The binding of [ 3H]1,25-dihydroxyvitamin D 3 (1,25-(OH) 2-[ 3H]D 3) was examined in the cytosol of epidermal keratinocytes and dermal fibroblasts grown from normal human skin. Both cell types contained macromolecues with high affinity for 1,25-(OH) 2D 3, as demonstrated by sucrose density gradient centrifugation, saturation binding analysis, and DNA-cellulose chromatography. Scatchard analysis of cytosol binding of the hormone yielded affinity constants of 1.0 x 10 -10 and 0.8 x 10 -10M and binding capacities of 6.4 and 8.7 fmol/mg protein for fibroblasts and keratinocytes, respectively. In parallel studies, binding of 1,25-(OH) 2-[ 3H]D 3 was evaluated in the cytosol from keratinocytes and fibroblasts cultured from a skin biopsy of a patient with vitamin D-dependent rickets, type II (DDR-II), an inheritable disorder characterized by extreme end-organ resistance to the action of 1,25-(OH) 2D 3. Multiple analyses by sucrose density gradient or saturation binding assays failed to reveal specific saturable binding of hormone, suggesting that in this disease the lack of an effective cytosolic receptor protein may account for end-organ insensitivity to the hormone. To evaluate the responsiveness of fibroblasts to 1,25-(OH) 2D 3, we studied the effect of 1,25-(OH) 2D 3 on cell growth. 1,25-(OH) 2D 3 (10 -10-10 -6M) caused a dose-dependent inhibition of cell growth in receptor-positive normal fibroblasts, whereas these doses of hormone did not affect the growth of receptor-defective DDR-II cells. Hence, the presence of an effective cytosolic receptor in normal skin fibroblasts may be necessary for expression of the growth inhibitory effect of 1,25-(OH) 2D 3.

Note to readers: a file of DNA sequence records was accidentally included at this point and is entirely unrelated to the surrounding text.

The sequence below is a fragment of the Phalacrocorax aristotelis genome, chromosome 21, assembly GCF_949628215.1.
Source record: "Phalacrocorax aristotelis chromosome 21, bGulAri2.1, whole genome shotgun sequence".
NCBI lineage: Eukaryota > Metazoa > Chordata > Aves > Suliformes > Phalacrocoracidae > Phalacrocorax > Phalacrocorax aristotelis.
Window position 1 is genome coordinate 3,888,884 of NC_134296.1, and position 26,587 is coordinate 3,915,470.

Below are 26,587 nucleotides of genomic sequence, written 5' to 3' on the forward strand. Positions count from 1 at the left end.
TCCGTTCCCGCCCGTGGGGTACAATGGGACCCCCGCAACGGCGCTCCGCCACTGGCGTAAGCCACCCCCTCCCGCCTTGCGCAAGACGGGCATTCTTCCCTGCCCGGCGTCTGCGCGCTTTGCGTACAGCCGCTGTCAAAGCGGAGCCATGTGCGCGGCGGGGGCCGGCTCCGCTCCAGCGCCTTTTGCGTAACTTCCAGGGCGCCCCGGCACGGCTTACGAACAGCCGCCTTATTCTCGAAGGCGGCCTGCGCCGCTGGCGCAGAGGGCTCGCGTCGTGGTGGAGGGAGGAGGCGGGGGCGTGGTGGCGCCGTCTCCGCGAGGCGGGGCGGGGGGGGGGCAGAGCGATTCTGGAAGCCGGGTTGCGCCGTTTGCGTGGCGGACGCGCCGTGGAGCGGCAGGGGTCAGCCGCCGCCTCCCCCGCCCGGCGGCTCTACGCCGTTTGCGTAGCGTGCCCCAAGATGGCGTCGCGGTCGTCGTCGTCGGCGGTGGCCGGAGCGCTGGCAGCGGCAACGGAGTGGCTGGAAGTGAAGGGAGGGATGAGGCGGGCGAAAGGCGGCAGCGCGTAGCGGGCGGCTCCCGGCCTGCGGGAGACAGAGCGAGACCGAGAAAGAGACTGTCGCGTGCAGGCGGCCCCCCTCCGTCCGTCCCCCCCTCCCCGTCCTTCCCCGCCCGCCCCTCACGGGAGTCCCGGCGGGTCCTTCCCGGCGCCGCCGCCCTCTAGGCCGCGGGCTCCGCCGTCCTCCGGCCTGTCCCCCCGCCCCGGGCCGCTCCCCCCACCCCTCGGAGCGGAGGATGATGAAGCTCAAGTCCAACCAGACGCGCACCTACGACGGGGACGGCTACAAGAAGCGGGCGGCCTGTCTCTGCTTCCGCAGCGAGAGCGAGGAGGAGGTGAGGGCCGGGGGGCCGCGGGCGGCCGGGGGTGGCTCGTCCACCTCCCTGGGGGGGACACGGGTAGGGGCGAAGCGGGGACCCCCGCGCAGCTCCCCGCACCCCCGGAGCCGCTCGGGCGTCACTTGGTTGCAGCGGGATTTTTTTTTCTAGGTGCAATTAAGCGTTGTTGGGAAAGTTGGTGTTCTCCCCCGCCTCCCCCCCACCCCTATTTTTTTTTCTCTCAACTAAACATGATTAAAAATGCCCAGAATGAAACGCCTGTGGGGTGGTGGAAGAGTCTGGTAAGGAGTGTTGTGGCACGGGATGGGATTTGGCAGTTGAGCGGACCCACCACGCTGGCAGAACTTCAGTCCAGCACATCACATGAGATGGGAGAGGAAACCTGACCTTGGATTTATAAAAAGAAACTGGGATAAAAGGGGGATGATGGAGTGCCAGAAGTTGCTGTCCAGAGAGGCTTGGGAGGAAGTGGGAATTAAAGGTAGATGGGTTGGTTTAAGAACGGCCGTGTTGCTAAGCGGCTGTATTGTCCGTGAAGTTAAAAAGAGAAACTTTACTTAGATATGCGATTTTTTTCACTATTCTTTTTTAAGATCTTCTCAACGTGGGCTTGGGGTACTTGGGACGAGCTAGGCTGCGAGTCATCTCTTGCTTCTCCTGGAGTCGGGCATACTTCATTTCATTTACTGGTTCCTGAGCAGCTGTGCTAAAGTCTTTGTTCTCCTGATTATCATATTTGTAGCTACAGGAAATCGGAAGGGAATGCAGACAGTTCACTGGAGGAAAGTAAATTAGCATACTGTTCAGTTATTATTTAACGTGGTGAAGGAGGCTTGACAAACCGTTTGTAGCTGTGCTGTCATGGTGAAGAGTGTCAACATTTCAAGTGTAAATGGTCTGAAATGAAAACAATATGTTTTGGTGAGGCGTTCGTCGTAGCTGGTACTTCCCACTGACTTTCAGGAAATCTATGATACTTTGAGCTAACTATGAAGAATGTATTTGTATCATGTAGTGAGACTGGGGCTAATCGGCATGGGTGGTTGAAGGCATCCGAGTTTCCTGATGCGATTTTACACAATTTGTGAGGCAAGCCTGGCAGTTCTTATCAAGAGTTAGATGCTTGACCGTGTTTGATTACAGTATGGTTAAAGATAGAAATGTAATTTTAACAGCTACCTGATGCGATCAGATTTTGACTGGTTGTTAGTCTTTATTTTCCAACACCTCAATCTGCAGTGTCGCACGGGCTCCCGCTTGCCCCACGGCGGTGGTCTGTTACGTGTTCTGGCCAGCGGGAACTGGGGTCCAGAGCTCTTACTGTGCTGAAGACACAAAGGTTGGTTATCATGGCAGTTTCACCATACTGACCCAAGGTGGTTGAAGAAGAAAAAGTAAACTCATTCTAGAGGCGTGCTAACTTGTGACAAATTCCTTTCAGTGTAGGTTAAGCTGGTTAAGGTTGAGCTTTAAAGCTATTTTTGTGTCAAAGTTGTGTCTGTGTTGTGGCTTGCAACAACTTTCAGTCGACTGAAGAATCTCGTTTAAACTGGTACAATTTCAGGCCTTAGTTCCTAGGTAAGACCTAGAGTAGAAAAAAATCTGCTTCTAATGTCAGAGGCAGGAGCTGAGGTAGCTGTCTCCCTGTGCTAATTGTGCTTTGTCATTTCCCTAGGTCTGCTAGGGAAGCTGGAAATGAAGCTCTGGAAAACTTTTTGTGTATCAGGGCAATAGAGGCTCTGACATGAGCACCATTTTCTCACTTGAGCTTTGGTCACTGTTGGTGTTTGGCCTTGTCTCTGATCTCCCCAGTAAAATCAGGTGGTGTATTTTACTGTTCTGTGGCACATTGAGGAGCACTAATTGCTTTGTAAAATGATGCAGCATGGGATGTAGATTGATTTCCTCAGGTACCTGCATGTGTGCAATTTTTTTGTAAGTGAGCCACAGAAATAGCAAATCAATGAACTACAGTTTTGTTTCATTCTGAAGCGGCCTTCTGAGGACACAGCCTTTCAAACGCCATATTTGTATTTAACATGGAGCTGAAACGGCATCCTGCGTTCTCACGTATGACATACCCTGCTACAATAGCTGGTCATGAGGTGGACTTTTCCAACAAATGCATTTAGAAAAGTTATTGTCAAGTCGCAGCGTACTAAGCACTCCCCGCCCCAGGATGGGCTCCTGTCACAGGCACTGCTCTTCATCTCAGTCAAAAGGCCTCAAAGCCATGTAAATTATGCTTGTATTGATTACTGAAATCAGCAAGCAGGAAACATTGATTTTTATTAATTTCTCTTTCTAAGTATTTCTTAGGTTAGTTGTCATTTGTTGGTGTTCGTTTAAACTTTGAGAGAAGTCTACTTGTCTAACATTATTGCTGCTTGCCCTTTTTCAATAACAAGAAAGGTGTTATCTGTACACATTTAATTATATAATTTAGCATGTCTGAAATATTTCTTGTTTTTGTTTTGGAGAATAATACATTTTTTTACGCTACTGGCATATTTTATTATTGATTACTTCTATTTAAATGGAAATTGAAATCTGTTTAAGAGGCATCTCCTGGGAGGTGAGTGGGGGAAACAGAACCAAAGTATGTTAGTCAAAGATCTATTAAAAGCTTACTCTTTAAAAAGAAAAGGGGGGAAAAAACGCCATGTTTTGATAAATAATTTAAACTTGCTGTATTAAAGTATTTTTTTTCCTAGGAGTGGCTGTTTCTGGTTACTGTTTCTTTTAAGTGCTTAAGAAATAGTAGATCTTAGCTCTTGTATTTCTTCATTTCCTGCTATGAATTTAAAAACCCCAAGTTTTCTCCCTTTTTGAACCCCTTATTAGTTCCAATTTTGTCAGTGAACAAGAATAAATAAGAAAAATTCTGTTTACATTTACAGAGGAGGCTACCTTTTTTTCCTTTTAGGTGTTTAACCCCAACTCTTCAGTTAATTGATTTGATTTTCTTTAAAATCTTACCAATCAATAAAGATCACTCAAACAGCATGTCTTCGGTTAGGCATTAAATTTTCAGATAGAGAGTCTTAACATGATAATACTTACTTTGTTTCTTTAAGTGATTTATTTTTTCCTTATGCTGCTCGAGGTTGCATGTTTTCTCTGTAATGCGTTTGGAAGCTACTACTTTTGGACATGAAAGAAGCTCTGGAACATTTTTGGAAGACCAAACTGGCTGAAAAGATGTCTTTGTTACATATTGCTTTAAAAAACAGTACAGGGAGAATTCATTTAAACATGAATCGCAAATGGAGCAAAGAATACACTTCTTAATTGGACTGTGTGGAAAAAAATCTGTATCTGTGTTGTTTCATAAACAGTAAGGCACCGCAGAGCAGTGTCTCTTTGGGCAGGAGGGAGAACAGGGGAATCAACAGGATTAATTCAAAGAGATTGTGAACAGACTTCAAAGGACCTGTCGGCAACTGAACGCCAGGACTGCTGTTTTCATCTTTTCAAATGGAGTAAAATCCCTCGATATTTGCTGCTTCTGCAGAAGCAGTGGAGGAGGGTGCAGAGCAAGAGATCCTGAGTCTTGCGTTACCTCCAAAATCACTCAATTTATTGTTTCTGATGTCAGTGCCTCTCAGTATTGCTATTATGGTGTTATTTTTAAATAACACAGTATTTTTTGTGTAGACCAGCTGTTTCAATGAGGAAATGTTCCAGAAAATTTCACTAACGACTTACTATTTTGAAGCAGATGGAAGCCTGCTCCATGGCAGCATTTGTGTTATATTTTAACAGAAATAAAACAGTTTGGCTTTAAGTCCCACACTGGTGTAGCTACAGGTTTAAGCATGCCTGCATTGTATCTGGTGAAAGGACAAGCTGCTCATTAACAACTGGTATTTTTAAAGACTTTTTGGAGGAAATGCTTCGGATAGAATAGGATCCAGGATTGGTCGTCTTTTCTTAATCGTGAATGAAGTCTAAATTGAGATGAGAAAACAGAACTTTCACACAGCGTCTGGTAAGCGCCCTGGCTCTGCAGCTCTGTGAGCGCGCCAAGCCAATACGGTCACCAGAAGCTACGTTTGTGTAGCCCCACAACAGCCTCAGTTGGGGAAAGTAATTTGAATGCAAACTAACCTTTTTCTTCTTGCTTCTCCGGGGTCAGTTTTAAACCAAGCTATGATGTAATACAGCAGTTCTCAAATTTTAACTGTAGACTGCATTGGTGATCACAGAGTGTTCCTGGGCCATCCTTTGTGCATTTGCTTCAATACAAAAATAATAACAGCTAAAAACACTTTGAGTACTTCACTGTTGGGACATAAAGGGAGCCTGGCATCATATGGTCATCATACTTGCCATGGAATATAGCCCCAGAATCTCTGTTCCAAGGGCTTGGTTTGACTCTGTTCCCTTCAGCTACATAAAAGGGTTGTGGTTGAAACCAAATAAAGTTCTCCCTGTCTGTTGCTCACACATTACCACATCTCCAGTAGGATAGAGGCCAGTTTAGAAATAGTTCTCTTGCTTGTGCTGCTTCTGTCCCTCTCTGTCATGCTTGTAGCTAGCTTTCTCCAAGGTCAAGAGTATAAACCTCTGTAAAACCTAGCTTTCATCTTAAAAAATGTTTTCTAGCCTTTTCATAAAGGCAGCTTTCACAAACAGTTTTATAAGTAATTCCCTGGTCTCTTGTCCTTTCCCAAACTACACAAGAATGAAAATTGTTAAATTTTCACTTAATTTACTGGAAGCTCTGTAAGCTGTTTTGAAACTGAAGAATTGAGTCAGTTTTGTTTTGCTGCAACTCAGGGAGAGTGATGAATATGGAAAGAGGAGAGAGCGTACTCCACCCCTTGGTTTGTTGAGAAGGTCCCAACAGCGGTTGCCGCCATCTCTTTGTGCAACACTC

|Original language||English (US)|
|Number of pages||7|
|Journal||Journal of Clinical Endocrinology and Metabolism|
|State||Published - 1983|
ASJC Scopus subject areas
- Endocrinology, Diabetes and Metabolism